Will James Paxton Emerge as the Mariners' Ace in 2017?
Since bursting onto the scene in 2005, Felix Hernandez has been the unquestioned ace of the Seattle Mariners. Although he could be due for a bounce-back season, he's entering his age-31 campaign and it might be time for someone else to take on the role as staff ace.
Who has the ability of doing just so in 2017? That'd be southpaw James Paxton.
Paxton turned a lot of heads last year, which was by far his best single-season performance since debuting in 2013. It's not as if we really couldn't see this coming, though.
The below table looks at his performance in the two years leading up to this breakout of sorts, and he had some nice underlying numbers despite a disappointing 2015 before putting it all together in 2016.
His strikeout rate (K%) increased, his walk rate (BB%) was basically cut in half, and his ERA+ hung right around league average (which is 100). However, his ERA+ being that high was more due to things out of his control (like team defense), which is evidenced by his very low xFIP- (average is also 100).
For some reference, that xFIP- of 79 would've ranked fourth-best last season among qualified pitchers, trailing only Jose Fernandez, Noah Syndergaard and Michael Pineda. So, how did the left-hander go from being a good pitcher to performing like a top-tier hurler (albeit in fewer innings) in 2016?
One Big Difference
A change in Paxton's pitching motion was the biggest difference between his performance between 2014 and 2015 compared to last year. With this new motion came a better cutter, which is illustrated below, courtesy of Innings Pitched.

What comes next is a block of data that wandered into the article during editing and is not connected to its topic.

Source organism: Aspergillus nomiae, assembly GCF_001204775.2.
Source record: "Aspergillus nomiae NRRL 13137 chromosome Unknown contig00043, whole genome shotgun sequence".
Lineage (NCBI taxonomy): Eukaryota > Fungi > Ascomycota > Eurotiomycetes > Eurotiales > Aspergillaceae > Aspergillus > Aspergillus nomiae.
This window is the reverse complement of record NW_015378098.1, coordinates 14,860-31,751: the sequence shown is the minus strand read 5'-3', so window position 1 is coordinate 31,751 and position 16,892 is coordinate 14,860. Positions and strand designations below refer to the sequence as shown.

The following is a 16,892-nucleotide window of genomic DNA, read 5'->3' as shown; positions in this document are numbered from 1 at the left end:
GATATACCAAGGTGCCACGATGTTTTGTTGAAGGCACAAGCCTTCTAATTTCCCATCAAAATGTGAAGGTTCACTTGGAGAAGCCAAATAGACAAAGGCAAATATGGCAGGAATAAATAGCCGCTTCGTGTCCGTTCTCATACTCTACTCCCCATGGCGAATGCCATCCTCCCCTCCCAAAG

According to PITCHf/x, Paxton threw his cutter at an average velocity of 89.9 miles per hour, which is around what's it's been throughout his young career. The difference was his usage -- he threw it a career-high 15.7% of the time last year -- and the actual results.
Over the past three years, the value of this pitch went from -1.1 to -0.2 to +8.1. Paxton's cutter has also evolved into his best overall pitch.
The new motion did not just give him an elite cutter, though. It gave him the ability to throw 99 mph on the black.
Another product of his new motion was an increase in average fastball velocity. He averaged 94.2 mph during the 2015 season, but that number jumped to 96.7 mph last year, which can go a long way in keeping opposing hitters off balance.
The Big Red Flag
This all makes it sound as if he's set up to lead the staff at Safeco Field and compete for the AL Cy Young award. That could very well be in his immediate future based on talent and recent performance, but the southpaw has to stay on the field to make it possible.
The only time he's accumulated more than 13 starts in a year came in 2016, when he started 20 games, which also included a career-high 121 big-league innings. So, it seems as if the only thing keeping him from having a true breakout campaign is his health.
But if he's able to combine his new motion and impressive production while staying healthy for at least 170 or 180 innings, he could be one of baseball's toughest pitchers to hit this season.